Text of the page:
A cute name for a sneaky attack that can take down a website!
A slow loris is a tiny, fuzzy primate with adorable giant eyes — and venomous saliva! Like its namesake, the Slowloris attack is slow and sneaky, with a nasty bite. It’s one of many kinds of denial-of-service (DoS) attacks.
WHAT’S A DENIAL-OF-SERVICE ATTACK?
A traditional DoS attack shuts down a server by spamming it with so much data that the server crashes, or becomes too overwhelmed to respond to legitimate clients. Picture the server as a fast-food restaurant: people line up, order food, and leave. Some sit down at tables to enjoy their meal while others take it to go. When you visit a website, you’re placing an order. You request data and the server asks you questions in a back and forth conversation until you finish your requests.
Like a restaurant, a server has limited capacity. In this case, the precious resource is bandwidth, the amount of data that can be sent per second. Every internet connection, including your own, comes with its own limited bandwidth, which is why it takes longer to download large videos than small text webpages. Often, you can pay extra money to upgrade your bandwidth, so companies with commercial servers buy enough to deal with a typical amount of website traffic.
Now let’s say you’re a hacker, and one of your rivals owns a burger joint. You want your rival to suffer, so you create a horde of fake clients and send them to the restaurant. Your goons place fake order after fake order — not paying for anything, obviously! — and take up all the space in the restaurant so that real customers can’t get in. The restaurant gets so cluttered and messy that it has to temporarily shut down.
Congrats — you just “DoSed” your rival.
Obviously, it’s easier to overwhelm a small mom & pop shop than a giant chain restaurant. Your capacity to do DoS attack is also limited by your bandwidth, the number of fake clients and requests you can make.
The infamous cousin of the DoS attack is the DDoS attack: distributed denial-of-service. Here, multiple computers spam a server with fake requests and together the devices have a lot more bandwidth and can be a lot more destructive. Hackers can also install malware onto a computer to transform them into “zombies” that can be activated to participate in a DDoS attack against the owner’s will. So make sure you keep your antivirus and your anti-malware programs up to date!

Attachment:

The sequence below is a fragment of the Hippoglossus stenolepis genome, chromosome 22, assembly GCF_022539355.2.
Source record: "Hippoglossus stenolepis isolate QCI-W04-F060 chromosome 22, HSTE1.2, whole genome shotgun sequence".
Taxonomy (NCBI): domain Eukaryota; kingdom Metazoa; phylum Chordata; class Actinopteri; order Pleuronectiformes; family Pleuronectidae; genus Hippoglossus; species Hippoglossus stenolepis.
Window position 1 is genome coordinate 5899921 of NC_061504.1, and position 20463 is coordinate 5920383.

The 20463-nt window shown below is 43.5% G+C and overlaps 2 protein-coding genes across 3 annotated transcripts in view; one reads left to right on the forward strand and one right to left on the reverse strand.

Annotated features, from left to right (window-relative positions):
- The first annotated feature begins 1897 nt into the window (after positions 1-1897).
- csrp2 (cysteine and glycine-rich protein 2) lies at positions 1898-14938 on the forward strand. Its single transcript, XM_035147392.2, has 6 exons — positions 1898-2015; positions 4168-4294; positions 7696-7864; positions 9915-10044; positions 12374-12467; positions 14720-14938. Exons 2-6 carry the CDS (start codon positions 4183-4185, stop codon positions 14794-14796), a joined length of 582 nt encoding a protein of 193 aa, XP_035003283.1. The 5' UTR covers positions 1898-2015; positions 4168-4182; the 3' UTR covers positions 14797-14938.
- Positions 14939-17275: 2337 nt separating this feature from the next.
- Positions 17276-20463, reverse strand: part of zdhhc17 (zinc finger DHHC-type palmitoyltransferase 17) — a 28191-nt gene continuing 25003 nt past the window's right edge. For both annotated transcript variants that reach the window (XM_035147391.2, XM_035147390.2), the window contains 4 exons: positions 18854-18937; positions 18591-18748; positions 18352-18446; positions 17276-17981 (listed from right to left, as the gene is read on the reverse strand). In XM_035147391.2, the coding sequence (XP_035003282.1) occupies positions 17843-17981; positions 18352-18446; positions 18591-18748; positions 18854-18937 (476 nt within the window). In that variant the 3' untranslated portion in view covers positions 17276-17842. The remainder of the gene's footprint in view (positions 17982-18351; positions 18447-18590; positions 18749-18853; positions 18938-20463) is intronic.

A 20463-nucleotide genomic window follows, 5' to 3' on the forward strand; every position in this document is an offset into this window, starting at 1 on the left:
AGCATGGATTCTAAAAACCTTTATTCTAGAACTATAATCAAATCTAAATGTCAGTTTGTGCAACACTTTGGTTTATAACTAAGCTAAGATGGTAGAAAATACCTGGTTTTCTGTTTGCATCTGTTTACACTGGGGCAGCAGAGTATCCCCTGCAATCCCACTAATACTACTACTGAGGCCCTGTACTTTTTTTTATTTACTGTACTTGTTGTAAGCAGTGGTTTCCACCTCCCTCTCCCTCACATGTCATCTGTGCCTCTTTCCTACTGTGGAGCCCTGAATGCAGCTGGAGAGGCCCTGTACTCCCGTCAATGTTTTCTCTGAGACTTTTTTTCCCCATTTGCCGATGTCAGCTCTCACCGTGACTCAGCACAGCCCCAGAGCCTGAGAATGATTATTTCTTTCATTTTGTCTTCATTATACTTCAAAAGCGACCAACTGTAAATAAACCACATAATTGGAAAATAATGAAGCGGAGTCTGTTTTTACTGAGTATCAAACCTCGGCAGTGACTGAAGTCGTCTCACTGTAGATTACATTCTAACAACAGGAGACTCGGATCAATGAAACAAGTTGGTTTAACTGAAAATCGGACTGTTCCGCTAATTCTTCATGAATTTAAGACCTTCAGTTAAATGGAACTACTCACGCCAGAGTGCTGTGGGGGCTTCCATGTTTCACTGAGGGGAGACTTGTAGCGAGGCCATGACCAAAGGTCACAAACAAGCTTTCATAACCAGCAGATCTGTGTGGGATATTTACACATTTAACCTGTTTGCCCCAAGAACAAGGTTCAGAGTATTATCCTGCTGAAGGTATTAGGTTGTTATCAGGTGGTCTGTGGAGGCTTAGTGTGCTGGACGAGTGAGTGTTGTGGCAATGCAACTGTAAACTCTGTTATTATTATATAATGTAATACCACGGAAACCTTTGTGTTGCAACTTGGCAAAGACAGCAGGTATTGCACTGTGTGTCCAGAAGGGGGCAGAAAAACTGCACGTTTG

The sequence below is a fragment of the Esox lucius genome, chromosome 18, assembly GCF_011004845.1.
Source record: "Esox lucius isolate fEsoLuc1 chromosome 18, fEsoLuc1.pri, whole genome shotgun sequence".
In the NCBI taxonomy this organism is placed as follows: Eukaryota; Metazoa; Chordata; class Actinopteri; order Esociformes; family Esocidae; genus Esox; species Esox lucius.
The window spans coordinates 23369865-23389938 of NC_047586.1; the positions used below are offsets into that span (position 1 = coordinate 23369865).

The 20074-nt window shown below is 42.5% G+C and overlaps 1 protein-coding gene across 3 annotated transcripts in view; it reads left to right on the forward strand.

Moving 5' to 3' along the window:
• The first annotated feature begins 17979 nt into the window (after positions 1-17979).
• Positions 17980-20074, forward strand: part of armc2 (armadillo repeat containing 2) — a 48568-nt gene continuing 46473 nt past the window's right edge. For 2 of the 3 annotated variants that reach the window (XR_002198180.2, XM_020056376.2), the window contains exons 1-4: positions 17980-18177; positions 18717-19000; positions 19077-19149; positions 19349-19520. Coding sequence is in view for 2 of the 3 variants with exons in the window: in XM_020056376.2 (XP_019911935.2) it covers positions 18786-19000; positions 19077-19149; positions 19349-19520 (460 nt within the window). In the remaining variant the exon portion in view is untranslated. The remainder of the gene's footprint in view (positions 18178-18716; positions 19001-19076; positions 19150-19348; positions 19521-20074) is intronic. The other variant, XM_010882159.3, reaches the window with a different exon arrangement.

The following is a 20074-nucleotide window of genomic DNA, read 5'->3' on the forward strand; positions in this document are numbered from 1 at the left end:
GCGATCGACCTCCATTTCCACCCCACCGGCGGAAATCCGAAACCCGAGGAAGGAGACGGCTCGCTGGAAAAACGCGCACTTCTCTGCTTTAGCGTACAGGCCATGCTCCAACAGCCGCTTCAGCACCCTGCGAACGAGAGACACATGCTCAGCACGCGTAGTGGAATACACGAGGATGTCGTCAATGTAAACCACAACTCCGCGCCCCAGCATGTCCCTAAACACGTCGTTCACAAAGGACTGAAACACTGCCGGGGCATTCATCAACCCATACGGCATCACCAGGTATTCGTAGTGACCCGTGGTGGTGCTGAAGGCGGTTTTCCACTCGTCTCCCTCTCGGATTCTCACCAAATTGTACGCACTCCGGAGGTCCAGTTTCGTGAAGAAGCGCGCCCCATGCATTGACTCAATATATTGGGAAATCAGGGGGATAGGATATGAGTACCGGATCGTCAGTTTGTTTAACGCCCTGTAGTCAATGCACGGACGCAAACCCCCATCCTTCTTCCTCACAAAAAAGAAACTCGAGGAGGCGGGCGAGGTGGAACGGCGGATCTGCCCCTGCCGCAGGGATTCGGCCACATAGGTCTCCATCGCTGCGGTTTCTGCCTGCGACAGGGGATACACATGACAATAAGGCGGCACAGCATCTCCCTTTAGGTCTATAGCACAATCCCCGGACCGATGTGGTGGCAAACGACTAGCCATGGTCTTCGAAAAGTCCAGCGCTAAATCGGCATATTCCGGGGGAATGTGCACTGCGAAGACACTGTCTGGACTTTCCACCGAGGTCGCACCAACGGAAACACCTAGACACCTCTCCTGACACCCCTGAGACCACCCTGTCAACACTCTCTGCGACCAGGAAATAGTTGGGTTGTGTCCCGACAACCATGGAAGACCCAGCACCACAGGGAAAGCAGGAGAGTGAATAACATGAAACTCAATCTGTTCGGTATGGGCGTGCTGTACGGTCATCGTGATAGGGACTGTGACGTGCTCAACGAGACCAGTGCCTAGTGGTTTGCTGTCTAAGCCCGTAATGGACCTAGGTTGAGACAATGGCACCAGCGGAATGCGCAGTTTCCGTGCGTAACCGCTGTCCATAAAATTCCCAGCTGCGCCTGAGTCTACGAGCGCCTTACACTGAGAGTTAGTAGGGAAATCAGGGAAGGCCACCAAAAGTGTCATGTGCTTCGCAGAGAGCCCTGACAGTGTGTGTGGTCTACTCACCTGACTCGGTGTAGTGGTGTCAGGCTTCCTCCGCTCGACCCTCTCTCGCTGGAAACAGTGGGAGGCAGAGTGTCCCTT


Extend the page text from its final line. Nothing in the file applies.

BACK TO THE SLOW LORIS
Unlike a traditional DoS attack, the Slowloris uses finesse over brute force.
Most websites use the TCP protocol. When they take a client’s request, they make a dedicated connection and keep it active until the client confirms that they’re done. It’s sort of like a phone call, where you can only talk to one person at a time. The main alternative to TCP is UDP, which is more like texting: data can arrive from multiple sources at the same time, in small bursts, and it’s easy to start and stop.
To end a TCP connection, the server must receive a particular set of characters, such as two newline characters. Most TCP connections also have a timeout. If they don’t receive any data within a specified time frame — maybe thirty seconds — they close the connection regardless. Since websites must create a new TCP socket for each client, there’s a limited number of connections they can make.
When you’re doing a Slowloris attack, you never send those two newline characters. Instead, you keep the connection alive, and just before it times out, you send a tiny piece of data — maybe a bite or two — to prevent it from closing. It’s the network equivalent of poking someone just before they drift off to sleep. And if you manage to hog all the TCP sockets, then you effectively prevent any legitimate clients from connecting. Best of all, you use barely any of your own bandwidth.
Going back to the restaurant analogy, instead of sending legions of fake clients, the Slowloris only sends a handful. But these clients are slow. They spent minute after minute deliberating their food choices, until all the customers behind them give up and leave.
During the 2000s, and even today, DoS attacks were used to ransom companies. Hackers threatened to take down websites and prevent people from making money if they refused to pay up.
You definitely shouldn’t be using a DoS attack on anyone, friend or foe. But it’s important to understand how they work, so we can understand how to defend against them. Cybersecurity is all about staying one step ahead of hackers.
Slow Loris – Rethinking DoS Attacks
Computerphile: Slow Loris Attack
Computerphile: Denial of service attacks
What is a Slowloris attack
Denial of Service Attacks
DoS and DDoS Attacks
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